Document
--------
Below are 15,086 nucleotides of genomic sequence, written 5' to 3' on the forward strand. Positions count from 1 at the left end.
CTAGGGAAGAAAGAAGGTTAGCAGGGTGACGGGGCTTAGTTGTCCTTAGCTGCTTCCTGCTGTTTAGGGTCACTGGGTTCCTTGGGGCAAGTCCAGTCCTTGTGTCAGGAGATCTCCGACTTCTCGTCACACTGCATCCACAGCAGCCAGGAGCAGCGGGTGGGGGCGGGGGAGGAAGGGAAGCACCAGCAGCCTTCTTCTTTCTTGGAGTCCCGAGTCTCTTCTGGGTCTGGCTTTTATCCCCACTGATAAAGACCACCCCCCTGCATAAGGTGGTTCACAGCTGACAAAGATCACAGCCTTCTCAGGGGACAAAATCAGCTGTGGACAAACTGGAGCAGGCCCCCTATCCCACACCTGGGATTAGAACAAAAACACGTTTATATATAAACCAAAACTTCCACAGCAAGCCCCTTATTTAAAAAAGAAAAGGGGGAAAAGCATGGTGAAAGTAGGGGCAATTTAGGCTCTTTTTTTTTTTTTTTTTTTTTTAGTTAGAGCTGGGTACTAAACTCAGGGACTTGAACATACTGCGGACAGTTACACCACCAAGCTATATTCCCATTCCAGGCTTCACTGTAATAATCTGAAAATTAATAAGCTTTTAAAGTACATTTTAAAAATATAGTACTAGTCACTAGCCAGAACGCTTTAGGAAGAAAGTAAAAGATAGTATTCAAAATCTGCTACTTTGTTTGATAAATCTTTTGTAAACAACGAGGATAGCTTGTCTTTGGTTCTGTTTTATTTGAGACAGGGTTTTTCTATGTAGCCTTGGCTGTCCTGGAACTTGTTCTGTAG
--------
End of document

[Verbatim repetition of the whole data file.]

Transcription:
Below are 15,086 nucleotides of genomic sequence, written 5' to 3' on the forward strand. Positions count from 1 at the left end.
CTAGGGAAGAAAGAAGGTTAGCAGGGTGACGGGGCTTAGTTGTCCTTAGCTGCTTCCTGCTGTTTAGGGTCACTGGGTTCCTTGGGGCAAGTCCAGTCCTTGTGTCAGGAGATCTCCGACTTCTCGTCACACTGCATCCACAGCAGCCAGGAGCAGCGGGTGGGGGCGGGGGAGGAAGGGAAGCACCAGCAGCCTTCTTCTTTCTTGGAGTCCCGAGTCTCTTCTGGGTCTGGCTTTTATCCCCACTGATAAAGACCACCCCCCTGCATAAGGTGGTTCACAGCTGACAAAGATCACAGCCTTCTCAGGGGACAAAATCAGCTGTGGACAAACTGGAGCAGGCCCCCTATCCCACACCTGGGATTAGAACAAAAACACGTTTATATATAAACCAAAACTTCCACAGCAAGCCCCTTATTTAAAAAAGAAAAGGGGGAAAAGCATGGTGAAAGTAGGGGCAATTTAGGCTCTTTTTTTTTTTTTTTTTTTTTTAGTTAGAGCTGGGTACTAAACTCAGGGACTTGAACATACTGCGGACAGTTACACCACCAAGCTATATTCCCATTCCAGGCTTCACTGTAATAATCTGAAAATTAATAAGCTTTTAAAGTACATTTTAAAAATATAGTACTAGTCACTAGCCAGAACGCTTTAGGAAGAAAGTAAAAGATAGTATTCAAAATCTGCTACTTTGTTTGATAAATCTTTTGTAAACAACGAGGATAGCTTGTCTTTGGTTCTGTTTTATTTGAGACAGGGTTTTTCTATGTAGCCTTGGCTGTCCTGGAACTTGTTCTGTAG